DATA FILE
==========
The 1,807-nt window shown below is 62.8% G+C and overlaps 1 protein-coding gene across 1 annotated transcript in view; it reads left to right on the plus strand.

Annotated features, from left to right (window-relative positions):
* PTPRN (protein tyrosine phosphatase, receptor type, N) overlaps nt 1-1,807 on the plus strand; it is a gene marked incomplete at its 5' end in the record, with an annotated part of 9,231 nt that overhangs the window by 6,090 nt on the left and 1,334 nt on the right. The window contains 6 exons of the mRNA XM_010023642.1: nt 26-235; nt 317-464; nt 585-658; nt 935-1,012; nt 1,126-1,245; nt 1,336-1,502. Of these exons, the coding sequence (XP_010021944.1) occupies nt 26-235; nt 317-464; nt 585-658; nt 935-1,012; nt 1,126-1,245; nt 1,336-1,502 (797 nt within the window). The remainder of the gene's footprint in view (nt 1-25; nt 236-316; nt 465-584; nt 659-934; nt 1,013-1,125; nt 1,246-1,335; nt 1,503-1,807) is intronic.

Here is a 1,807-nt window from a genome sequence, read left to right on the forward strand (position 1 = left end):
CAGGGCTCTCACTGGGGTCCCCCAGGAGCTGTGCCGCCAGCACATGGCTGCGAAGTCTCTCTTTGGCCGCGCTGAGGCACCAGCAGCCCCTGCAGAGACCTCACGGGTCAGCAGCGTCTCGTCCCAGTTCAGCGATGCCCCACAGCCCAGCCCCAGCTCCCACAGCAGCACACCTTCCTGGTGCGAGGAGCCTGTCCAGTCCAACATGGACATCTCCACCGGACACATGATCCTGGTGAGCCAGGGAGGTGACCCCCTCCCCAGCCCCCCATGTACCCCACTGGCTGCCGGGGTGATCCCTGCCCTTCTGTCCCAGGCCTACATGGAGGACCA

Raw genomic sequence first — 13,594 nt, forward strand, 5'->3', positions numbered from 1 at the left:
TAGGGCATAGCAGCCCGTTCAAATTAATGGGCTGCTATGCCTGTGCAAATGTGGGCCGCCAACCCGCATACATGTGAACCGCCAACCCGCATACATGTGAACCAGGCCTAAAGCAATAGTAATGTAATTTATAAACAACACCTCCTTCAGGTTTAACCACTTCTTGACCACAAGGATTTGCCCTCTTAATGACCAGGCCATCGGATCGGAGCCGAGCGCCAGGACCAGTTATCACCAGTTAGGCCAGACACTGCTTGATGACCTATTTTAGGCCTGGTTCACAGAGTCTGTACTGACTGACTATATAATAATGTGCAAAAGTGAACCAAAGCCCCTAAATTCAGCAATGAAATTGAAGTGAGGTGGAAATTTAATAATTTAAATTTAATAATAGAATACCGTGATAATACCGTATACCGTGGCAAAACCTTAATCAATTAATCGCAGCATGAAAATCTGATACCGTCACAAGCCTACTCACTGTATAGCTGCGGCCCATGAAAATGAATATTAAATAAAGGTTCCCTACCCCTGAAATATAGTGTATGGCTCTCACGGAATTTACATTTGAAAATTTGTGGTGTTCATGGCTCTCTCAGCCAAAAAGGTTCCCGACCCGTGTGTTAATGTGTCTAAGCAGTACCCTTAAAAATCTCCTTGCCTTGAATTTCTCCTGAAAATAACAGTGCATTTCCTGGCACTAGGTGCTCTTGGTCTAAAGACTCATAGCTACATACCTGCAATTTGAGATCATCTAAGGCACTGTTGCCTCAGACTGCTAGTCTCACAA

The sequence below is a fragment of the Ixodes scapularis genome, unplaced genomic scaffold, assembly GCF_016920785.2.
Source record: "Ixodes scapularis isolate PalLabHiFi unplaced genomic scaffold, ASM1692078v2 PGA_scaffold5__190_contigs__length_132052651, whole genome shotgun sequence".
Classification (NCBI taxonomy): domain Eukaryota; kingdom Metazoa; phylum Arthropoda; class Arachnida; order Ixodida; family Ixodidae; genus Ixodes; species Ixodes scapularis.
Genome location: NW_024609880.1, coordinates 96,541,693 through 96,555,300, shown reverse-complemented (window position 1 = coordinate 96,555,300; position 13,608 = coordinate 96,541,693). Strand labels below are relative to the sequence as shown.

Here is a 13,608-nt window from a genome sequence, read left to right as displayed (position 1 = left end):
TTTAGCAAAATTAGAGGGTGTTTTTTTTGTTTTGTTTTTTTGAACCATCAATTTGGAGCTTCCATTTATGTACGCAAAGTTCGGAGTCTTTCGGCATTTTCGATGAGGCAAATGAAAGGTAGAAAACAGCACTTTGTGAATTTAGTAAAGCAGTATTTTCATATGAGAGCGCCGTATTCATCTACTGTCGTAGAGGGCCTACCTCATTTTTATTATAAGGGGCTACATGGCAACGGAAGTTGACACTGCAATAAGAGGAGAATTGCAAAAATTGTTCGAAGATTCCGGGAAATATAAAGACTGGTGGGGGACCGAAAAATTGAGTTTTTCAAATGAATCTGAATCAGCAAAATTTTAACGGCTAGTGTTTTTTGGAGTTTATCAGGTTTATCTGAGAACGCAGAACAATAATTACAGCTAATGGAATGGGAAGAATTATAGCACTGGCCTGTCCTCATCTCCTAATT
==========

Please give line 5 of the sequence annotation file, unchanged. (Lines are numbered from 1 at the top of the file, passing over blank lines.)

CAGGGCTCTCACTGGGGTCCCCCAGGAGCTGTGCCGCCAGCACATGGCTGCGAAGTCTCTCTTTGGCCGCGCTGAGGCACCAGCAGCCCCTGCAGAGACCTCACGGGTCAGCAGCGTCTCGTCCCAGTTCAGCGATGCCCCACAGCCCAGCCCCAGCTCCCACAGCAGCACACCTTCCTGGTGCGAGGAGCCTGTCCAGTCCAACATGGACATCTCCACCGGACACATGATCCTGGTGAGCCAGGGAGGTGACCCCCTCCCCAGCCCCCCATGTACCCCACTGGCTGCCGGGGTGATCCCTGCCCTTCTGTCCCAGGCCTACATGGAGGACCA